One of my father’s cousins owned a chicken farm in Delhi and every few years we were invited for a big family reunion. We always asked our cousins to take us to see the chicks. They were fluffy, postcard-cute and perfect, running around in their large pen. I never asked what my uncle did with all these chicks and chickens; I just accepted it like I did our large, loud and interesting extended family. We always left with a basket of fresh eggs which would be eaten over the next few days as fried eggs on toast (sprinkled with salt and red chilli powder), or delicious egg curries. Since then I have always loved egg curry with rice, which is so much tastier than it sounds. There are many versions in India, but perhaps the most famous is this Malayali breakfast dish from Kerala, a tangle of browned onions, curry leaves, green chillies and tomatoes. Try it with rice dosa, or some buttered toast!
There are many versions in India, but perhaps the most famous is this Malayali breakfast dish from Kerala, a tangle of browned onions, curry leaves, green chillies and tomatoes. Try it with rice dosa, or some buttered toast!
- 6 eggs
- 3 tbsp coconut oil
- 1 tsp unsalted butter or ghee
- 12–14 fresh or dried curry leaves
- 2–3 Indian green finger chillies (chiles), stalks removed, pierced with a knife
- 2 red onions, thinly sliced
- 12 g (scant 1 tbsp) finely chopped root ginger (peeled weight)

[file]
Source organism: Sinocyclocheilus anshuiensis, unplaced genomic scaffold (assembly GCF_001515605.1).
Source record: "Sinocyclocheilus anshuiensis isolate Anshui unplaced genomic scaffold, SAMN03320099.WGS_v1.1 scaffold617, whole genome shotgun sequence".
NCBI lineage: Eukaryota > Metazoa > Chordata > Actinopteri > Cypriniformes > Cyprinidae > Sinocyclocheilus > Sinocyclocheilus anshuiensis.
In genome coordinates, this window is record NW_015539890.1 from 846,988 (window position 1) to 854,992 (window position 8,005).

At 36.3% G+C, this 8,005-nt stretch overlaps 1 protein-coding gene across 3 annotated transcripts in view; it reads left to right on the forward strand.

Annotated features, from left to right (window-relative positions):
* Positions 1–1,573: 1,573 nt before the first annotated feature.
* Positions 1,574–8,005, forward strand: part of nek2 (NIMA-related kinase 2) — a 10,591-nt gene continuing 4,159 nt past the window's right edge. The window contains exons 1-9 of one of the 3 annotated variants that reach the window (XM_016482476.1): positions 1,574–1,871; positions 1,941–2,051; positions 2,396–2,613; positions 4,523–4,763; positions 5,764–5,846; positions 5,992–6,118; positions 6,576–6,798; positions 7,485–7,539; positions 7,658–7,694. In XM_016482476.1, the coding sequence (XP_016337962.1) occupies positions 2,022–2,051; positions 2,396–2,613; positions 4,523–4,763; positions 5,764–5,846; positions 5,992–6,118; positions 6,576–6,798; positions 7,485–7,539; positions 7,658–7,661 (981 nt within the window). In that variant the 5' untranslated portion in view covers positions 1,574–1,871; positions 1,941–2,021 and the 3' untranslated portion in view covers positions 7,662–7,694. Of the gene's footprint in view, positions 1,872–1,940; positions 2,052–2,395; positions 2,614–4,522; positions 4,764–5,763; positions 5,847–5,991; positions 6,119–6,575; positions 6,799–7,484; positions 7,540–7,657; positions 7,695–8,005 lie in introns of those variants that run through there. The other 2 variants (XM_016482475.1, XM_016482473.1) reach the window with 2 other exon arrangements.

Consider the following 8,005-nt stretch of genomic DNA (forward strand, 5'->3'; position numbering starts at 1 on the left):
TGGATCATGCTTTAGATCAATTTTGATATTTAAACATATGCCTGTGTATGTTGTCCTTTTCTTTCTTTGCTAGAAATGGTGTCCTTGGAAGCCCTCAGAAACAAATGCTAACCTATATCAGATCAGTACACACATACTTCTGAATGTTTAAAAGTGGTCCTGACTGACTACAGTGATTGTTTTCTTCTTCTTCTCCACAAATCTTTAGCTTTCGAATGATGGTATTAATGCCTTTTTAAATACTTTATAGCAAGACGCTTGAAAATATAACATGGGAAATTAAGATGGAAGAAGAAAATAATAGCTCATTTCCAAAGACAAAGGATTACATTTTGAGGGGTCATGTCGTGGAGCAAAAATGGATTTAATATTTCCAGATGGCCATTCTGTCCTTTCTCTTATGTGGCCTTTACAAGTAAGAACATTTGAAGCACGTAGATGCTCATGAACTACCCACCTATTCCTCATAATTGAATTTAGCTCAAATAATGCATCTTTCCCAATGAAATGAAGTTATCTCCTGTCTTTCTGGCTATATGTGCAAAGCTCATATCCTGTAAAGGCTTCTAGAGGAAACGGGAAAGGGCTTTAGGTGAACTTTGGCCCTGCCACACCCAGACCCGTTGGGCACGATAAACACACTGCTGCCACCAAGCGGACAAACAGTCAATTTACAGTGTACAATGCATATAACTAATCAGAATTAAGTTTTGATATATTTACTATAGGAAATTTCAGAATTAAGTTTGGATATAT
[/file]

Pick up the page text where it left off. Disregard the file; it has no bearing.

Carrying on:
- 3 large garlic cloves, finely chopped
- ⅔ tsp ground turmeric
- 1 tsp ground fennel seeds
- 1 tbsp ground coriander
- ¼ tsp freshly ground black pepper
- ¼ tsp chilli (chili) powder, or to taste
- 1 tsp garam masala (fresh if possible)
- 2 tomatoes, sliced
- handful of chopped coriander (cilantro), to serve
Oven temperatures are for conventional; if using fan-forced (convection), reduce the temperature by 20˚C. | We use Australian tablespoons and cups: 1 teaspoon equals 5 ml; 1 tablespoon equals 20 ml; 1 cup equals 250 ml. | All herbs are fresh (unless specified) and cups are lightly packed. | All vegetables are medium size and peeled, unless specified. | All eggs are 55-60 g, unless specified.
Heat a pan of hot water big enough to fit the eggs. Once it is boiling, add the eggs and boil for 10 minutes. Pour out the water and remove the eggs.
Meanwhile, heat the coconut oil and butter in a wide non-stick saucepan. Add the curry leaves and chillies and fry for 40 seconds. Add the onions and some salt and sauté until soft and colouring on the edges; this is important as this dish is characterised by the tangle of browned onions. Add the ginger and garlic and cook gently until the garlic smells cooked. Add the powdered spices and give them a few good stirs in the pan.
Now tip in the tomatoes and cook for 10–12 minutes or until soft, and the masala releases oil back into the pan.
Meanwhile, peel the eggs and halve lengthways, or cut a deep lengthways slit into each without going the whole way through.
Add 120 ml (½ cup) water to the pot and return to the boil. Taste and adjust the seasoning, add the eggs, stir once, or shake the pan to bring it all together, cover and simmer for 4–5 minutes, then serve sprinkled with coriander.
Recipe from I Love India by Anjum Anand, photography by Martin Pool (Hardie Grant Books, hb, $39.99). Read Anjum’s essay on the many regional variations of Indian food here.